Wild and wonderful could describe both the Dragon Run and the enthusiastic woman who led several folks on a Saturday morning outing through trails owned by the Friends of Dragon Run, the non-profit group that supports the woodlands, swamp and stream.
Vivacious and enthusiastic, Teta Kain is energized by the pristine watershed that feeds the 40 miles of the Dragon Run stream, emptying into the Piankatank River and eventually the Chesapeake Bay. She’s a naturalist, a wildlife photographer, a bird enthusiast, a butterfly expert, a writer, and a self-professed lover of ‘critters’ that inhabit our world. I have been fortunate enough to hear several of her talks, kayak the Dragon with her and now I have experienced the passion she has for the flora along the trails in this unspoiled wilderness, a rare ecosystem that the Smithsonian Institution ranked second in ecological significance in a study of 232 significant areas of 12,600 square miles of the Chesapeake Bay region.
Teta with her friend, Kohl, show us how to ID a mushroom using a mirror.
The Nature Conservancy, the Virginia Department of Forestry, and Friends of Dragon Run have partnered to protect the watershed but the Friends of Dragon Run provides the only access to the area for kayaking and hiking. It also provides guided tours on both to view and study the flora and fauna. Although there are posts along the trails that identify American hornbeam, mockernut hickory, bald cypress, devils walkingstick, possumhaw, fetterbush, partridgeberry, spotted wintergreen, and flowers with names like Elephant’s foot, we would not have learned all we did without Teta who would easily drop to the ground with a mirror to teach us to identify mushrooms by reflecting the differences in the gills to us, who pointed out the small differences in species of ferns, who could identify spiders and butterflies, fungus and Lycopodiums and even our feathered friends that inhabit the wilderness.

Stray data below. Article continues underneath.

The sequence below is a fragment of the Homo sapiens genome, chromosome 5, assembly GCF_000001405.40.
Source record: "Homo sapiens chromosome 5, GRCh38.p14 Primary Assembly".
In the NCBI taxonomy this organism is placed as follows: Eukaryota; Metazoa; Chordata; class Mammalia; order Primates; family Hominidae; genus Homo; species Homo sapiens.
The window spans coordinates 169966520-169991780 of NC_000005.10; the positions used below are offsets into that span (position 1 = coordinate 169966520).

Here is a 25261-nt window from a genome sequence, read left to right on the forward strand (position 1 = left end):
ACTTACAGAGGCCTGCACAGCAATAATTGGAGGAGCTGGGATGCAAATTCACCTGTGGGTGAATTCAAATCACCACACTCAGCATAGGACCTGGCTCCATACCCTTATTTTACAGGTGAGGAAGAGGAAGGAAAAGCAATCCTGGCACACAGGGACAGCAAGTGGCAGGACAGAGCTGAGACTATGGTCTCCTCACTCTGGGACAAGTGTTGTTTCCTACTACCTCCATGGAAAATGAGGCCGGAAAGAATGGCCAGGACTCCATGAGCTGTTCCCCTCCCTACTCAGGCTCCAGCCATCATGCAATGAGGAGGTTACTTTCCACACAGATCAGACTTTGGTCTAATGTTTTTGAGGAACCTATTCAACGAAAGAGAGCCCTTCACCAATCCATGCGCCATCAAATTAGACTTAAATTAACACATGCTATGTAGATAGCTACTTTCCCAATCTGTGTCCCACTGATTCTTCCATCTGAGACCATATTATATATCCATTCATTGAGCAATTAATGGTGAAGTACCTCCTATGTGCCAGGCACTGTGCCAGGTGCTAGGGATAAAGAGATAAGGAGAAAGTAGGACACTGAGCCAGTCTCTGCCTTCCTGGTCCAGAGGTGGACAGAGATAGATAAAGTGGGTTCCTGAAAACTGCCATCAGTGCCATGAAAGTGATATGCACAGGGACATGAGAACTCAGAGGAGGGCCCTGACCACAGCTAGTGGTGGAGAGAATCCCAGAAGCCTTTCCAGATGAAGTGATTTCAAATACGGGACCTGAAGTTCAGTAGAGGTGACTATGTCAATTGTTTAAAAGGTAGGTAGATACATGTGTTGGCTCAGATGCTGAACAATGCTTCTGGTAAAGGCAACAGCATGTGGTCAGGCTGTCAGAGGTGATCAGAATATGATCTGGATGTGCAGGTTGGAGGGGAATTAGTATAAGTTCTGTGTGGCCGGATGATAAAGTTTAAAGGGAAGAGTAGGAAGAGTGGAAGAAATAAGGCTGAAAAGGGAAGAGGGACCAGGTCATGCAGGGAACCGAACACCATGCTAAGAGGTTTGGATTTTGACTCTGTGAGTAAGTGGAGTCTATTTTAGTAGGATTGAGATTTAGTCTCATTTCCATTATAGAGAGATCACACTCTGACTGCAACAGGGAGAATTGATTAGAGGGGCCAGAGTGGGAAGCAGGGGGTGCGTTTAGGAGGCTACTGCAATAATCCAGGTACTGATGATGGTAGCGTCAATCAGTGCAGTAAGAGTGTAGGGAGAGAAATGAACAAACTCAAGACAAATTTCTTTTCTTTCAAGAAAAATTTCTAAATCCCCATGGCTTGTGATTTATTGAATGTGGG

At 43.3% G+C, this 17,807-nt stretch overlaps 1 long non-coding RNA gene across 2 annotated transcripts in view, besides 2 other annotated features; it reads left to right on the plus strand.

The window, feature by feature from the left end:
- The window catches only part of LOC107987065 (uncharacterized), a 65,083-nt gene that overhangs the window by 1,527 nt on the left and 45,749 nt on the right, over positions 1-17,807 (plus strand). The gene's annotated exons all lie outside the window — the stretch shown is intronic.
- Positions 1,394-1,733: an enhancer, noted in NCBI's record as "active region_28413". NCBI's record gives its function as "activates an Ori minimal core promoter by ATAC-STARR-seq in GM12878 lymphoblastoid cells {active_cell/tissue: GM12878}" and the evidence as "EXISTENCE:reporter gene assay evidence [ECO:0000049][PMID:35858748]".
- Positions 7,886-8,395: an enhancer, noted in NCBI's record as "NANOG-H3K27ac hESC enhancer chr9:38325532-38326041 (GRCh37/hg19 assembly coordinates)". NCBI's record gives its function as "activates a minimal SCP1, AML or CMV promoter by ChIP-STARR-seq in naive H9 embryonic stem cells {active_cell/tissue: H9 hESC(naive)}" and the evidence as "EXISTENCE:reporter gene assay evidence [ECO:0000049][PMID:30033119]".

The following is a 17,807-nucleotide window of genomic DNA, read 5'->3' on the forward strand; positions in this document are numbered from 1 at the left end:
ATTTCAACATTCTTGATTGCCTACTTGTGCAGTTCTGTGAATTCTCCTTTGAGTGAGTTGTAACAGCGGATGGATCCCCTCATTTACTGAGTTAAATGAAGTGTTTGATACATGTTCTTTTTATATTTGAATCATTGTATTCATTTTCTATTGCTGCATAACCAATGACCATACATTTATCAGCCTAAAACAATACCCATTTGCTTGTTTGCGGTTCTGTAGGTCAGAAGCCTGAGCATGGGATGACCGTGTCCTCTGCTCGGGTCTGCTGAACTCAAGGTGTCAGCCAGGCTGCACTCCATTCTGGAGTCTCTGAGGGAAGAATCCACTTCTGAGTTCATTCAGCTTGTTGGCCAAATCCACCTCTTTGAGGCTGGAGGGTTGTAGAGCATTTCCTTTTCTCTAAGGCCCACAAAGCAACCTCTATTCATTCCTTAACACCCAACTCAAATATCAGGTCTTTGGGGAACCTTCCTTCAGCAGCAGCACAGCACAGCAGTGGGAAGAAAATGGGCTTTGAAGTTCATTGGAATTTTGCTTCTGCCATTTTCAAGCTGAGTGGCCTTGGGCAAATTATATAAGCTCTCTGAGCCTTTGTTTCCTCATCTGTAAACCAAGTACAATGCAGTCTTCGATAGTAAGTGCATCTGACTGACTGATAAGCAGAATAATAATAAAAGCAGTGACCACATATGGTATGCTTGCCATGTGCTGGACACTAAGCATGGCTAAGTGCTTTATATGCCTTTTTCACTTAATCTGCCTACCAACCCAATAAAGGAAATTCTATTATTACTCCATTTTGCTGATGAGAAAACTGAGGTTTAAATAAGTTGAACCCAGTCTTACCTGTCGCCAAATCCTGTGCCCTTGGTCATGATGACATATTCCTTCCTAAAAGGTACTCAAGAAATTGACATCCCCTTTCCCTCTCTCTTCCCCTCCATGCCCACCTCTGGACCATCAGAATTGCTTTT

It is refreshing to know such a dedicated volunteer like Teta who is committed to teaching and protecting the unique ecosystem of Dragon Run, hoping to light a fire under others. The future of the Dragon as a wild and wonderful watershed is not guaranteed. Development always threatens. Let’s hope the Dragon can remain pristine and vital. Pssst…. You could help! The Friends of Dragon Run does accept tax deductible donations to further conservation, education and protection of the watershed. Want to know more? Check it out: www.dragonrun.org.
Ann Hohenberger, The Garden Club of Gloucester